What Is AMA Referencing? Everything You Should Know
Have you been asked to use AMA referencing in a document? If you’ve not come across this system, it might seem confusing. But we’re here to help! In this post, we look at some basic information about AMA, including:
- Where AMA referencing comes from and who uses it.
- How to format citations and quote sources in AMA.
- How to create an AMA reference list.
So if you need help with this system, check out our guide below.
What Is AMA Referencing?
“AMA” is short for the American Medical Association, the organization that created the AMA Manual of Style: A Guide for Authors and Editors.
This style guide was originally designed for use with the AMA’s own journals. But it is now commonly used by other scientific journals, publishers and schools, especially for writing about medicine or public health.
AMA referencing, meanwhile, is the citation system set out in this guide. Some organizations will just use this referencing style and not the rest of the guide. So if you’ve been asked to use AMA referencing in a document, you may want to check whether you should also use AMA style for other elements of document preparation, such as formatting.
If you need it, the full AMA Manual of Style is available online. However, it is only accessible with a subscription, so you may want to see if your school, university, or employer has access before paying!
How to Cite Sources in AMA
AMA is a number–endnote system (a version of what some people call Vancouver style). In practice, this means you cite sources with superscript numbers in the main text. These numbers then point to an entry in a reference list at the end of your document. For example:
Citation fatigue is a common problem among students.1
Here, the superscript “1” at the end of the sentence is a citation. If we then looked up the first entry in the reference list, we would find the source cited. Further rules for citing sources in AMA include:
- Number sources in the order you first cite them. This means that the first source you cite is also the first source in the reference list, the second source is the second entry, the third source is the third entry, etc.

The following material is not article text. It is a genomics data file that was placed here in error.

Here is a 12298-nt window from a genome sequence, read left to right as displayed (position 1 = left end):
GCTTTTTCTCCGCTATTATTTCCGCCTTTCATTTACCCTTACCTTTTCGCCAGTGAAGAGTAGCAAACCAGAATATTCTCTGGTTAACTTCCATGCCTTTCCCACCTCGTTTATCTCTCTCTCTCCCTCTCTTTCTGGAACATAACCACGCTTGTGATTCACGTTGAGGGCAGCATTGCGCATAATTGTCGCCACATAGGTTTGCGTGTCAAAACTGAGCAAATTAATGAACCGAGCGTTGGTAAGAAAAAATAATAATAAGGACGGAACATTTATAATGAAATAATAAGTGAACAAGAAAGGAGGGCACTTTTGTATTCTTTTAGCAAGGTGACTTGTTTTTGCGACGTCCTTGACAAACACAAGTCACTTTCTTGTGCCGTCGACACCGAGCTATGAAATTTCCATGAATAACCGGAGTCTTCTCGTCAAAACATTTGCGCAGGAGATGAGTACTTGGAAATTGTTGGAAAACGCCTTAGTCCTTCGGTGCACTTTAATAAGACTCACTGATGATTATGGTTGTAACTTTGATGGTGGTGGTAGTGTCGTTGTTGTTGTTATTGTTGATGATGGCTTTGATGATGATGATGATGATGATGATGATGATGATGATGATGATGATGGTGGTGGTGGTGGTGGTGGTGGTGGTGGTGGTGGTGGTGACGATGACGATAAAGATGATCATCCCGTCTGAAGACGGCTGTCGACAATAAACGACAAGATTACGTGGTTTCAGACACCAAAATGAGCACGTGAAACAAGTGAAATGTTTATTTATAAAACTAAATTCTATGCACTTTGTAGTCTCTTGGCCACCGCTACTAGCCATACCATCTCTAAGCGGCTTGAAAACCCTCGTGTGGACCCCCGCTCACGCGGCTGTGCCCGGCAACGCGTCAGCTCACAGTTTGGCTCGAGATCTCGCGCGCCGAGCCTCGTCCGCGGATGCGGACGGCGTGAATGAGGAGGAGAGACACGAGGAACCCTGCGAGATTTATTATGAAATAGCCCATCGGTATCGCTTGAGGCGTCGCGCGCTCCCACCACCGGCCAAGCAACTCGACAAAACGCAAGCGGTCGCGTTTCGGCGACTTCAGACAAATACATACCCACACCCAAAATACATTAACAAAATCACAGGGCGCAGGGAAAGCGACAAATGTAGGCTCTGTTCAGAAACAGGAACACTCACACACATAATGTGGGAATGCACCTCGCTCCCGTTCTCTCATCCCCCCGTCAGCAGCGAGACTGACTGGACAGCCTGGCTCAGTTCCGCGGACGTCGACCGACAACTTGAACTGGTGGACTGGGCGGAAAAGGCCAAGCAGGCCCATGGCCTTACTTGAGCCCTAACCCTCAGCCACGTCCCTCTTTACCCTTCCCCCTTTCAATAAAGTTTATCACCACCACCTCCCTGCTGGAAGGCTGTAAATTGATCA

- Use the same number each time you cite a source.
- If quoting a source, add page numbers in brackets after the citation.
- To cite more than one source, use unspaced commas to separate non-consecutive sources (e.g., 1,3,8) or a hyphen for an inclusive range (e.g., 1-4).
We can see a few citations, covering the rules above, in the following:
In serious cases, citation fatigue can lead to complete brain failure.1 This can be prevented by “taking regular breaks while writing.”2(p103) However, the symptoms of citation fatigue include impaired decision making, so many sufferers fail to do this without intervention.1,3-5,7
The full rules for citing sources are in section 3.6 of the AMA Manual of Style.
How to Create an AMA Reference List
As well as in-text citations, AMA referencing requires you to create a reference list. This is a section at the end of your document where you list source information. The rules for this include:
- Make sure to list all sources cited in your work in the order you cite them.
- Do not list any source more than once.
- Give author names surname first, followed by an initial without a period.
- Use italics for the titles of books and journals, but not other sources.
- Capitalize the first letter of each major word in book and journal titles.
- Only capitalize the first letter of the first word, proper names, and abbreviations in titles of other source types.
- Use the official NLM abbreviations for journal titles.
The format for each source in the reference list will depend on its type, so it is worth looking up information on how to cite different source types. But the basic formats for a book, journal article, and website are:
Print Journal: Author name(s) and initial(s). Article title. Abbreviated Journal Name. Year;Vol(Issue): complete page range.
Print Book: Author name(s) and initial(s). Book Title. Edition number (second edition or above only). City, State (or Country) of publisher: Publisher’s name; copyright year.
Website: Author name(s) and initial(s) (or, if no author is named, the name of the organization that publishes the website). Page title. Name of the website. URL. Accessed [date].
In practice, then, the references for these sources could look like this:
1. Smith A. A study of citation fatigue. Sleep Sci Pract. 2015;2(13):41-55.
2. Jones B, Smith A. The Science of Sleep and Citations. 2nd ed. New York, NY: Somnambular Publications Inc.; 2018.
3. National Sleep Foundation. How to spot citation fatigue. National Sleep Foundation. https://www.sleepfoundation.org/sleep-topics/citation-fatigue. Accessed October 1, 2019.
Hopefully, this has cleared up a few things about AMA referencing and how it works. But if you’d like more help with AMA style, including citing sources clearly, you can submit a document for proofreading today.